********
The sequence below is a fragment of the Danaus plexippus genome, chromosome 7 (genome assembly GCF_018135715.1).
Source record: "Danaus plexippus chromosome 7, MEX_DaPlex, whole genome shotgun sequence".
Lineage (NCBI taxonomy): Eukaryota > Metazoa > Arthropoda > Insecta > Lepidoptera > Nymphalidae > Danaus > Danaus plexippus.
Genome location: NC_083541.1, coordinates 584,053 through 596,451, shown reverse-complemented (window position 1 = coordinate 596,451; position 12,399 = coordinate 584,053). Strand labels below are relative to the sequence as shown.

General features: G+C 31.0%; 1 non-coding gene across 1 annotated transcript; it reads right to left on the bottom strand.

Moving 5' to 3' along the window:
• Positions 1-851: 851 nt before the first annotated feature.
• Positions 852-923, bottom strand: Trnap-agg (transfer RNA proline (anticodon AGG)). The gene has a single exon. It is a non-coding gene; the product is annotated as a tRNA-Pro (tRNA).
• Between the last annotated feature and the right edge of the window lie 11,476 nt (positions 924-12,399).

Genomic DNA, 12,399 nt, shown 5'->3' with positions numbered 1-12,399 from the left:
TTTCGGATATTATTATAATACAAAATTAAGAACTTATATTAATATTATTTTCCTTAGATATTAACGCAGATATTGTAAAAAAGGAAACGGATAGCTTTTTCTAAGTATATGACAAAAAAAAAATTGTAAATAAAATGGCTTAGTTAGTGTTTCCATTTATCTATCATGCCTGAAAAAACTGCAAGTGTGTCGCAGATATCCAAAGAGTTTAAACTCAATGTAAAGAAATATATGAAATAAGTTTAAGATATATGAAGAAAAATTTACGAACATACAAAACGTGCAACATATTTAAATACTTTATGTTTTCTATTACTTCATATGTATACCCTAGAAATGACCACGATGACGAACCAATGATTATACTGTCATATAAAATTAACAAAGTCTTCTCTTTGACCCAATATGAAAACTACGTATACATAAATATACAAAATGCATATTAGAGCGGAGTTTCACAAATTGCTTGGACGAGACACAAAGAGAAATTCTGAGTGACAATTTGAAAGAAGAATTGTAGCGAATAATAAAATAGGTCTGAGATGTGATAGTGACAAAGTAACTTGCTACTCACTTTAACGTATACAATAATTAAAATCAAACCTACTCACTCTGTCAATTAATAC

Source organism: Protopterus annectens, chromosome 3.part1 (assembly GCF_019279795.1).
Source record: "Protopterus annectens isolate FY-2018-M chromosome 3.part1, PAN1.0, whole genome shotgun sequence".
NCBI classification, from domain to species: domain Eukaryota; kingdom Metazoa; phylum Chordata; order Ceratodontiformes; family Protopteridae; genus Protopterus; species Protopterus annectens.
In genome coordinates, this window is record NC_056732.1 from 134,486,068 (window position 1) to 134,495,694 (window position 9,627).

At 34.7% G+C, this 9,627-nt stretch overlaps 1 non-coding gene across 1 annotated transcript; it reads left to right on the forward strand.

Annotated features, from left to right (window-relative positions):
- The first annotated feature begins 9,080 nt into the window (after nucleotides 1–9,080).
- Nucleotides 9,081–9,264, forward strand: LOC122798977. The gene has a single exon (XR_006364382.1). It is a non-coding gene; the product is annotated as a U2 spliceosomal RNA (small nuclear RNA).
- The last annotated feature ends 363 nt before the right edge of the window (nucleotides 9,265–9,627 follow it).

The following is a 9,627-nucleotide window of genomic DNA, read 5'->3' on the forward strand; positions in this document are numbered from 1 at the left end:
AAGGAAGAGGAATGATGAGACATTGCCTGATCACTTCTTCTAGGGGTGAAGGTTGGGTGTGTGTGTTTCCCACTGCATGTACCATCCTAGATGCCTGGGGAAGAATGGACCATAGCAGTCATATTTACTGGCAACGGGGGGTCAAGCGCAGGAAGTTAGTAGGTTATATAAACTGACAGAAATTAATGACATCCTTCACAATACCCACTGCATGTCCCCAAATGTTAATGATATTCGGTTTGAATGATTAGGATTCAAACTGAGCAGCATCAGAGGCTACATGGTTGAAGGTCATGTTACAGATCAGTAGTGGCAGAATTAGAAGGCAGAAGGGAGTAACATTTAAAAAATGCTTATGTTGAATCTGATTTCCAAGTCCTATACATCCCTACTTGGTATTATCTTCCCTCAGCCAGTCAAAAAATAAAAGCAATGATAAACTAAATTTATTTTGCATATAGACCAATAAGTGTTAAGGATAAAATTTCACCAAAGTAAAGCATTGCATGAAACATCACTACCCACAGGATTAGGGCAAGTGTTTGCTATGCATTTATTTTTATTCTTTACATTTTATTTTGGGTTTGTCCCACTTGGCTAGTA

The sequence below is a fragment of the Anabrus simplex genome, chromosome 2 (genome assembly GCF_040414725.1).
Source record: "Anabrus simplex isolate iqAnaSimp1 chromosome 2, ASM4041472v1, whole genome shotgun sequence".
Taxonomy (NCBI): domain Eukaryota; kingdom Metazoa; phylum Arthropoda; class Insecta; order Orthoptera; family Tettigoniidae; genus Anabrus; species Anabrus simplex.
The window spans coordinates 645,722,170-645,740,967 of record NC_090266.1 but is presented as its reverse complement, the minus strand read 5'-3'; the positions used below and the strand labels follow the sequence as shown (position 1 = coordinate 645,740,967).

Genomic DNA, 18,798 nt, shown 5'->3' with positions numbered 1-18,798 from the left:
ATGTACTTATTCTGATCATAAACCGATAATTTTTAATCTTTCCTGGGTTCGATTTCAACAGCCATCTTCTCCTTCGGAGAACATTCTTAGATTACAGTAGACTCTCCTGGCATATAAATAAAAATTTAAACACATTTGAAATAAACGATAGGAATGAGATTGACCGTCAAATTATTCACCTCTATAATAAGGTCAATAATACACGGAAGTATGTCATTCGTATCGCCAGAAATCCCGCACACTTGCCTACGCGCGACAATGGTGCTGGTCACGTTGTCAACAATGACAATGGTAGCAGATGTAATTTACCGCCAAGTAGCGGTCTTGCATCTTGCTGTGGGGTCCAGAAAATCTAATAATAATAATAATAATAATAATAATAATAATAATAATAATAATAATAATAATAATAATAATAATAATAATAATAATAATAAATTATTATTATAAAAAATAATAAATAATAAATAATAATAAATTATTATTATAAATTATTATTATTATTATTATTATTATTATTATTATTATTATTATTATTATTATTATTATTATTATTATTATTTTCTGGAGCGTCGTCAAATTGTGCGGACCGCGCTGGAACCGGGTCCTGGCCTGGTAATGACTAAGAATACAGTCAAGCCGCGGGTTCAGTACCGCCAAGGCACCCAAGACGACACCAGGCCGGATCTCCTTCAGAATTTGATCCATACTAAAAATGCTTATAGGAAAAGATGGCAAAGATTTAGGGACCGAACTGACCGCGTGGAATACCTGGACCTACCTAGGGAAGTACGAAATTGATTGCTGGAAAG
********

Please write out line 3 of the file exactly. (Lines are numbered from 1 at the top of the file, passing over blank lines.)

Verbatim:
Lineage (NCBI taxonomy): Eukaryota > Metazoa > Arthropoda > Insecta > Lepidoptera > Nymphalidae > Danaus > Danaus plexippus.